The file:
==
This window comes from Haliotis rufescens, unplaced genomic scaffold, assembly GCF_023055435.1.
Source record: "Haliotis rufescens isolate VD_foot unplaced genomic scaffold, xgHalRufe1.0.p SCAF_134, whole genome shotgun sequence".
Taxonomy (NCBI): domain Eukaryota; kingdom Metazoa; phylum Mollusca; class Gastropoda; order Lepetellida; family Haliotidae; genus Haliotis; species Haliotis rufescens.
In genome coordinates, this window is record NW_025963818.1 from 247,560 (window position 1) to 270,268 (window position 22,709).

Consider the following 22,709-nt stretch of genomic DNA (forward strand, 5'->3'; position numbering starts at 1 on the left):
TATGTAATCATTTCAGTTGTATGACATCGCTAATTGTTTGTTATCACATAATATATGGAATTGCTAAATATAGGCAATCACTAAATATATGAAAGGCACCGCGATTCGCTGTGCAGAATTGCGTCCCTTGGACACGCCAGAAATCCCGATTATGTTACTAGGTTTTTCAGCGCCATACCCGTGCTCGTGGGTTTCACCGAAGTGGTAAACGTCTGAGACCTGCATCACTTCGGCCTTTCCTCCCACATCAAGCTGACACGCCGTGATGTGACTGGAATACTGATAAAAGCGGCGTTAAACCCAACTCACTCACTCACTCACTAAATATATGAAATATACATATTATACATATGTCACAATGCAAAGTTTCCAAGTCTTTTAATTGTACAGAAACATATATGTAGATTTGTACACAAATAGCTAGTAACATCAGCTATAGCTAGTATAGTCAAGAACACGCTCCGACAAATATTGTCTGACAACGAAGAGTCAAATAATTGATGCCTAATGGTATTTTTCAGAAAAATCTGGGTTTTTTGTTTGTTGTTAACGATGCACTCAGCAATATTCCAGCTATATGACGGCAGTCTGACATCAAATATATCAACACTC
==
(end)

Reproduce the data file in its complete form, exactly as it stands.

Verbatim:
This window comes from Haliotis rufescens, unplaced genomic scaffold, assembly GCF_023055435.1.
Source record: "Haliotis rufescens isolate VD_foot unplaced genomic scaffold, xgHalRufe1.0.p SCAF_134, whole genome shotgun sequence".
Taxonomy (NCBI): domain Eukaryota; kingdom Metazoa; phylum Mollusca; class Gastropoda; order Lepetellida; family Haliotidae; genus Haliotis; species Haliotis rufescens.
In genome coordinates, this window is record NW_025963818.1 from 247,560 (window position 1) to 270,268 (window position 22,709).

Consider the following 22,709-nt stretch of genomic DNA (forward strand, 5'->3'; position numbering starts at 1 on the left):
TATGTAATCATTTCAGTTGTATGACATCGCTAATTGTTTGTTATCACATAATATATGGAATTGCTAAATATAGGCAATCACTAAATATATGAAAGGCACCGCGATTCGCTGTGCAGAATTGCGTCCCTTGGACACGCCAGAAATCCCGATTATGTTACTAGGTTTTTCAGCGCCATACCCGTGCTCGTGGGTTTCACCGAAGTGGTAAACGTCTGAGACCTGCATCACTTCGGCCTTTCCTCCCACATCAAGCTGACACGCCGTGATGTGACTGGAATACTGATAAAAGCGGCGTTAAACCCAACTCACTCACTCACTCACTAAATATATGAAATATACATATTATACATATGTCACAATGCAAAGTTTCCAAGTCTTTTAATTGTACAGAAACATATATGTAGATTTGTACACAAATAGCTAGTAACATCAGCTATAGCTAGTATAGTCAAGAACACGCTCCGACAAATATTGTCTGACAACGAAGAGTCAAATAATTGATGCCTAATGGTATTTTTCAGAAAAATCTGGGTTTTTTGTTTGTTGTTAACGATGCACTCAGCAATATTCCAGCTATATGACGGCAGTCTGACATCAAATATATCAACACTC